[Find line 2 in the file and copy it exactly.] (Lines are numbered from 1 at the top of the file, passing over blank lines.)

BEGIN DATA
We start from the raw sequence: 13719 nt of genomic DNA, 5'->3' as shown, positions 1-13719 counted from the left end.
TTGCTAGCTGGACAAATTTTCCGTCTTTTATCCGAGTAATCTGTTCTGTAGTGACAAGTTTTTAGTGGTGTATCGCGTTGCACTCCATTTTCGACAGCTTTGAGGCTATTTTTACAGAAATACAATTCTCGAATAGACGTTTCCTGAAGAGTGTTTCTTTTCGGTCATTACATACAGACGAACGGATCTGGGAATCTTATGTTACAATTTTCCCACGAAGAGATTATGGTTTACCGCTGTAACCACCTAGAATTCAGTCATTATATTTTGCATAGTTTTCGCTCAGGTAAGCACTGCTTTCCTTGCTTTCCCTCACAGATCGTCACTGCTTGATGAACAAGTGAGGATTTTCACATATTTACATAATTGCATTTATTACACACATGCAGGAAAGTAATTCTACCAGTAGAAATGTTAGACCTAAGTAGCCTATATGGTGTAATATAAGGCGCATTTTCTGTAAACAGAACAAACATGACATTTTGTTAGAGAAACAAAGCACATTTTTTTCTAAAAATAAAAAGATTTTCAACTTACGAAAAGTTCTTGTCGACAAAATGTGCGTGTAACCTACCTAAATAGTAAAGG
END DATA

TTGCTAGCTGGACAAATTTTCCGTCTTTTATCCGAGTAATCTGTTCTGTAGTGACAAGTTTTTAGTGGTGTATCGCGTTGCACTCCATTTTCGACAGCTTTGAGGCTATTTTTACAGAAATACAATTCTCGAATAGACGTTTCCTGAAGAGTGTTTCTTTTCGGTCATTACATACAGACGAACGGATCTGGGAATCTTATGTTACAATTTTCCCACGAAGAGATTATGGTTTACCGCTGTAACCACCTAGAATTCAGTCATTATATTTTGCATAGTTTTCGCTCAGGTAAGCACTGCTTTCCTTGCTTTCCCTCACAGATCGTCACTGCTTGATGAACAAGTGAGGATTTTCACATATTTACATAATTGCATTTATTACACACATGCAGGAAAGTAATTCTACCAGTAGAAATGTTAGACCTAAGTAGCCTATATGGTGTAATATAAGGCGCATTTTCTGTAAACAGAACAAACATGACATTTTGTTAGAGAAACAAAGCACATTTTTTTCTAAAAATAAAAAGATTTTCAACTTACGAAAAGTTCTTGTCGACAAAATGTGCGTGTAACCTACCTAAATAGTAAAGG